Differentiating between Parkinson's disease and essential tremor is a challenge for some individuals as both neurological conditions are marked by uncontrollable shaking or tremors. Despite having similar outward appearances, they differ greatly in terms of underlying processes, development, and symptoms. Join us as we discover the differences between the two conditions from all aspects to help you avoid any mix-up in the information about them, and to learn how to deal with both of them properly.
Parkinson's vs Essential Tremors:
As we mentioned, Parkinson’s disease and essential tremors share a number of similarities, making it a bit tricky to make a correct diagnosis. Therefore, we will go through the main aspects of each one of these disorders to make the picture clearer for you.
The inherited type of essential tremor, an autosomal dominant condition, is known as familial tremor. If one parent has a mutated gene, the illness can be inherited. If a person's parent carries the mutant gene, they have a 50% chance of developing essential tremor. Although the exact cause of essential tremor is yet unknown, anomalies in specific brain areas involved in movement regulation are thought to be involved.
The degeneration of nerve cells in the substantia nigra is the underlying cause of Parkinson's disease. As a result, the brain's supply of dopamine, which is essential for controlling bodily activity, is reduced. When dopamine levels start to drop sharply, people often start losing control over their motor functions. Although the precise reason for this cell loss is unknown, it is thought to be a result of a confluence of environmental and genetic variables. Parkinson tremors can be one of the first visible symptoms.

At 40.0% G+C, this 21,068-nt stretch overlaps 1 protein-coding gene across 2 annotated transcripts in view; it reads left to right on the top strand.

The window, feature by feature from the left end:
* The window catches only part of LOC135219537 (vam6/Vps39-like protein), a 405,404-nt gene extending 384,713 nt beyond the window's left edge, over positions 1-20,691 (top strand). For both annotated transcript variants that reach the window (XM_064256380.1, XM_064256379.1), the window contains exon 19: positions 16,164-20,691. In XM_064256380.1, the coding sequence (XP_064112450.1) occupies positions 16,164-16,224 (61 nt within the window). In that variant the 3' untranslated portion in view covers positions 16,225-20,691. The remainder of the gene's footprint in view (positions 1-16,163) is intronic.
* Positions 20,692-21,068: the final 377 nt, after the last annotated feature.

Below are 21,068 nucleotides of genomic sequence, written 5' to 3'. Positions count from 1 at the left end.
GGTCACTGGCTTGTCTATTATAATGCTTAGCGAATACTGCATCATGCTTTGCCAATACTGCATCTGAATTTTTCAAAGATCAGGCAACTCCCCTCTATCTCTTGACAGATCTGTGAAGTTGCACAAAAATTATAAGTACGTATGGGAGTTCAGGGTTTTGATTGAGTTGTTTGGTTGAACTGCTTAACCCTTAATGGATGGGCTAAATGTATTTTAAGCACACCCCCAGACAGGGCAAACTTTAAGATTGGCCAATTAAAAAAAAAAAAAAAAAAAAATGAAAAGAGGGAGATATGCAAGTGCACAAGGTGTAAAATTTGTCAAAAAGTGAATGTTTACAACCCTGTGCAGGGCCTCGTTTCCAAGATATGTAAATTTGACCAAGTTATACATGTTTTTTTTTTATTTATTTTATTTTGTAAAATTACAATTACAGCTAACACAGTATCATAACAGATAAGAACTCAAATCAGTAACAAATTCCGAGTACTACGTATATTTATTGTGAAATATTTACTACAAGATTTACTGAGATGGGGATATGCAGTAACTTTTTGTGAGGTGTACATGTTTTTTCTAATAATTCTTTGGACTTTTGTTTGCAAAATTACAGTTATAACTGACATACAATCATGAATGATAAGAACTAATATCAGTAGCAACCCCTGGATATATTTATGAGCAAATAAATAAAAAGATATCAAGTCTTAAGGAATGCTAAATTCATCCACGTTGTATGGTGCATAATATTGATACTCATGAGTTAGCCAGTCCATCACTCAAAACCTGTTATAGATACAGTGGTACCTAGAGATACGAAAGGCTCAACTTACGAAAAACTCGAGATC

Age of Onset:
Essential tremor often develops gradually and can occur at any age, although it typically manifests in childhood or adolescence. Usually, it progresses gradually over time, reaching its peak in the twenties or thirties and the seventies or eighties. Essential tremor symptoms typically worsen with time. Most people with essential tremors only experience mild to average symptoms as they age, but some may develop severe disabilities.
Parkinson's disease typically manifests its symptoms in middle or late adulthood, and it has a delayed onset. Compared to essential tremor, it usually progresses more slowly. Parkinson's disease seldom affects people under 50, although for a tiny percentage of cases, the condition manifests itself in their early years. Parkinson's is diagnosed at an average age of 60, however, if it manifests before the age of 50, then it's referred to as young-onset Parkinson's.
Action tremor is the most common kind of tremor associated with ET; it occurs when a person intentionally performs a movement, like reaching for something or picking up a cup. Other bodily parts that could be affected include the hands, head, neck, and voice.
Parkinson's tremor frequently manifests as a resting tremor, which means that it lessens or goes away during voluntary movements while it aggravates when the body is relaxed and resting. Check with your doctor to find the suitable medication for tremors from Parkinson's.
Other Key Symptoms: